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‘Jonny Zero’ spoofs action genre

 (The Spokesman-Review)
(The Spokesman-Review)
Kevin McDonough United Feature Syndicate

‘Critiquing the plot of the new action series “Jonny Zero” (9 p.m., Fox) is a little like chastising water for being wet.

“Jonny Zero” is ridiculous, and purposely so.

Ex-con Jonny Calvo (Franky G) is a pastiche of a million other movie and TV characters. Free on parole, he hits the mean streets trying to go straight.

But just a few steps from the prison fence he’s set upon by his old employers, who try to drag him back into “the life.” He runs away and begins the first of what seem like 50 chase scenes in the show’s first 40 minutes.

We quickly learn that Jonny is a former bouncer with a killer punch and a heart of, if not gold, then at least of zircon. Jonny is the kind of character Mickey Rourke used to play before he got too close to his “Barfly” persona.

When Jonny walks down the street, every guy says, “Hey Jonny, how ya’ doin’?” and every girl casts steamy, come-hither glances in his direction. Despite or perhaps because of this magnetic heat, Jonny gets into a fistfight every five minutes.

Jonny quickly teams up with Random (GQ), a self-professed Renaissance man and professional DJ who’s squatting in an abandoned building by the side of the river. Random plays the fool to Jonny’s King Lear, rhyming and rapping even in the face of gunfire.

And, for reasons and motivations never clearly explained, Jonny tries to rescue a wayward stripper (Brennan Hesser) with a confusing background.

If this weren’t exciting enough, FBI agents try to recruit Jonny to infiltrate the mobbed-up and nefarious club scene that used to be his private little pond. It all provides an excuse for Jonny and his odd entourage to saunter into bars and clubs of every deviant stripe.

The new series “Battlestar Galactica” (9 p.m., Sci Fi) picks up where the miniseries left off. The human race has taken a licking from the evil Cylon, but Cmdr. Adama (Edward James Olmos) won’t give up without a fight.

For reasons too complicated to explain here, his ragtag force must jump to a new location in space every 33 minutes or face annihilation. This forces everybody to stay up for days on end, playing havoc with the minds of soldiers and civilians alike.

For viewers who want the skinny on the series, the half-hour preview “Battlestar Galactica: The Series Lowdown” (8:30, Sci Fi) precedes the two-hour series premiere.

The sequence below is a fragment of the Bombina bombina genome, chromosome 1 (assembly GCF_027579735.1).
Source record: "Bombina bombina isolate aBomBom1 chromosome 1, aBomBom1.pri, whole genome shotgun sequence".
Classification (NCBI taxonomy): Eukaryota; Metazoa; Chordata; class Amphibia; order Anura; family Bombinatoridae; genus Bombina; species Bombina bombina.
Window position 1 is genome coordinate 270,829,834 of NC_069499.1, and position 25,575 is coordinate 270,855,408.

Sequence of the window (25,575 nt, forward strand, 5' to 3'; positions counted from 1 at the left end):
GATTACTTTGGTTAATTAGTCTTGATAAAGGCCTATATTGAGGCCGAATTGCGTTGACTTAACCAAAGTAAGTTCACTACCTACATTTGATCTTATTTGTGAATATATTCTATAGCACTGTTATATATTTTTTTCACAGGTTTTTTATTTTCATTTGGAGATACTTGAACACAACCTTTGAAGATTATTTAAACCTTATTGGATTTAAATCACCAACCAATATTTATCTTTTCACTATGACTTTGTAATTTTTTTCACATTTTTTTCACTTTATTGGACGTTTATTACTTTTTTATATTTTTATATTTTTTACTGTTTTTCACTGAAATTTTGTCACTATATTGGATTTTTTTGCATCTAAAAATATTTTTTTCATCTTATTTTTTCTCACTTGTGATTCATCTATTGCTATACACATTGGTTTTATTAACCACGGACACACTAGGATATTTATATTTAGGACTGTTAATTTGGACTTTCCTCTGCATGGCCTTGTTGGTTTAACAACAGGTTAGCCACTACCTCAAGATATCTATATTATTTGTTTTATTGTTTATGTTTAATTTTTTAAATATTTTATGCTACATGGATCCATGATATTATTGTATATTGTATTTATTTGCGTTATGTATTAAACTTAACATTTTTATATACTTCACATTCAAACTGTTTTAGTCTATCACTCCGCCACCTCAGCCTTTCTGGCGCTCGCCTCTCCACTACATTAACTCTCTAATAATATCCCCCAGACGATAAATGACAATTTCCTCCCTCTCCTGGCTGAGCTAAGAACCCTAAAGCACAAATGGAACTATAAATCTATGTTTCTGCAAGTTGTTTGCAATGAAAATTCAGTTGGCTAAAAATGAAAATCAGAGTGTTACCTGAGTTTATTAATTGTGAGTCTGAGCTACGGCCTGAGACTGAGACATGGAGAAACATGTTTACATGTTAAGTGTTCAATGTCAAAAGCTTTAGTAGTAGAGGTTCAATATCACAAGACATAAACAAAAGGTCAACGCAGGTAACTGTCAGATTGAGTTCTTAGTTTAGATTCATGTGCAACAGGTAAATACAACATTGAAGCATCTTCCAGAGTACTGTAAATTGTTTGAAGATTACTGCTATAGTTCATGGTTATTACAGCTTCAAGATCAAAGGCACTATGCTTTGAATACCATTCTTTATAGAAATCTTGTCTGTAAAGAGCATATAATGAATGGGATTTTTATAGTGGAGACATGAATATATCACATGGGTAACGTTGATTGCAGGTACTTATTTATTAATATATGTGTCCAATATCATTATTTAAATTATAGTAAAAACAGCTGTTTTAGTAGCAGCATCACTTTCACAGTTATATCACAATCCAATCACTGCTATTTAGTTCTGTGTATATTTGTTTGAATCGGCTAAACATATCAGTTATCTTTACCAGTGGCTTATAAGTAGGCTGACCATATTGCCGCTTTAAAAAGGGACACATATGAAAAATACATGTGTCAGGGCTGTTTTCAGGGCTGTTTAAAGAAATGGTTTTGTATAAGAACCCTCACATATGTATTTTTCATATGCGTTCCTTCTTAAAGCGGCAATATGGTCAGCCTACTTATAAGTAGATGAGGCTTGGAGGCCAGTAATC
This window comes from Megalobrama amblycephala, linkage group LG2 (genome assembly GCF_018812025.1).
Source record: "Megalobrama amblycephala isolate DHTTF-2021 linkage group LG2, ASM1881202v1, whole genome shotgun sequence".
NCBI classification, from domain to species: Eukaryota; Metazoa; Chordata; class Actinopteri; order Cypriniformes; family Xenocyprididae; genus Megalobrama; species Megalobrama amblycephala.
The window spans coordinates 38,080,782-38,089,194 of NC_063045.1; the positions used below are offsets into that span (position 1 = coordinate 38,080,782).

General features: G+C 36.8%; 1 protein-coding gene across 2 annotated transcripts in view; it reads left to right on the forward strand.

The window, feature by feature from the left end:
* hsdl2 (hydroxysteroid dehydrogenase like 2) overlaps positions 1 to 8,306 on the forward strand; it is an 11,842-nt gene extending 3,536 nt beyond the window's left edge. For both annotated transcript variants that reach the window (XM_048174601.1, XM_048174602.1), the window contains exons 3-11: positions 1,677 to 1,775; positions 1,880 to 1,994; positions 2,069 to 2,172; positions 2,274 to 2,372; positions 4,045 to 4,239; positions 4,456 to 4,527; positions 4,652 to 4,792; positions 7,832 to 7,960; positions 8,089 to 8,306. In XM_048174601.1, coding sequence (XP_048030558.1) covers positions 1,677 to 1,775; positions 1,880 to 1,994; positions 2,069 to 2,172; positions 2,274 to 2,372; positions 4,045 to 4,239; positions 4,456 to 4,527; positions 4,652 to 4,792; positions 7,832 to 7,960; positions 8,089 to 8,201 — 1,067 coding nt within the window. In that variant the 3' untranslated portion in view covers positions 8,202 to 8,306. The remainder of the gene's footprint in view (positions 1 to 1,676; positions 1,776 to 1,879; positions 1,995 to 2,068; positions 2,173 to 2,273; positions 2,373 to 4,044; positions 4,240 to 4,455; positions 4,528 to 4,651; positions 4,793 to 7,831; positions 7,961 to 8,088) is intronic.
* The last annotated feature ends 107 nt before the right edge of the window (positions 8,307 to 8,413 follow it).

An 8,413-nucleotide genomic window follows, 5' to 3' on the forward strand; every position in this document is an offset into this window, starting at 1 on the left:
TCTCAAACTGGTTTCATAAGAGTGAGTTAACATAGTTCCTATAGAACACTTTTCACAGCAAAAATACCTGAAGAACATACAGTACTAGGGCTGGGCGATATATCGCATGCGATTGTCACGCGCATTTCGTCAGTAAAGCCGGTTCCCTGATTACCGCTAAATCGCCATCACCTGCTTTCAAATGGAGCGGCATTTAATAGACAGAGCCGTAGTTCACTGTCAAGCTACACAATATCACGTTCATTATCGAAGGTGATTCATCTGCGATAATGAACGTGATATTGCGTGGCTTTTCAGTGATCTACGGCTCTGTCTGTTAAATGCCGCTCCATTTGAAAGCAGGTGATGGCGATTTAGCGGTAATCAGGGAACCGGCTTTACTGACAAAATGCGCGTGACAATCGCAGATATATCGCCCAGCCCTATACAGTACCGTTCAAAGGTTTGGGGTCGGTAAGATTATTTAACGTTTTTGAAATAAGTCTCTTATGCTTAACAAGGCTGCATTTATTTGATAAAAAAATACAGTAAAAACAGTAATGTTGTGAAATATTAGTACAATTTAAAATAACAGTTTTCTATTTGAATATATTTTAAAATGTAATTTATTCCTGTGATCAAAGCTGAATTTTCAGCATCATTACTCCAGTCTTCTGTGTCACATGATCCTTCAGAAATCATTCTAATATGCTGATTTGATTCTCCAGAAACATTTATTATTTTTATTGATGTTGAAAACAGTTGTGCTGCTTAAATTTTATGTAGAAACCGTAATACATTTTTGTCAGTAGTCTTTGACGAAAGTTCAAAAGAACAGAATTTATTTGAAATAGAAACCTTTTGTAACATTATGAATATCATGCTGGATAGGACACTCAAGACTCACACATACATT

Other highlights

God casts Joan in the school musical on “Joan of Arcadia” (8 p.m., CBS).

On back-to-back episodes of “Bernie Mac” (Fox), total exposure (8 p.m.) and wedding woes (8:30 p.m.).

Sullivan’s trial proceeds on “Third Watch” (9 p.m., NBC).

After seven years and 2 billion miles, the Cassini-Huygens Saturn probe lands on Titan, the largest moon of the ringed planet, on “Touchdown on Saturn’s Moon” (6 and 9 p.m., Discovery Science).

John Larroquette stars in the 2005 mystery “McBride: The Chameleon Murder” (9 p.m., Hallmark).

Campers contract smallpox on “Medical Investigation” (10 p.m., NBC).

Scheduled on “20/20” (10 p.m., ABC): an interview with President George W. Bush and first lady Laura Bush.

Cult choice

Lee Marvin won an Oscar for his role as an ornery drunk in the 1965 Western spoof “Cat Ballou” (7:45 p.m., TCM), co-starring Jane Fonda and Dwayne Hickman.

Series notes

An old flame (Ed O’Neill) may not live up to his wild reputation on “8 Simple Rules” (8 p.m., ABC) … A mad inventor beams himself aboard on “Star Trek: Enterprise” (8 p.m., UPN) … Altar-ed plans on “What I Like About You” (8 p.m., WB).

An excuse to get out of the house on “Complete Savages” (8:30 p.m., ABC) … The neighbors insist that Sean clean up his act on “Grounded for Life” (8:30 p.m., WB).

Assassins target Mac on “JAG” (9 p.m., CBS) … A used-car fiasco on “Hope & Faith” (9 p.m., ABC) … Missy Elliott hosts “The Road to Stardom” (9 p.m., UPN) … Kyra is disciplined on “Reba” (9 p.m., WB) …. Claude’s ex breezes into town on “Less Than Perfect” (9:30 p.m., ABC) … Playing with food on “Blue Collar TV” (9:30 p.m., WB) … An amateur sleuth pockets key evidence “CSI: Miami” (10 p.m., CBS).

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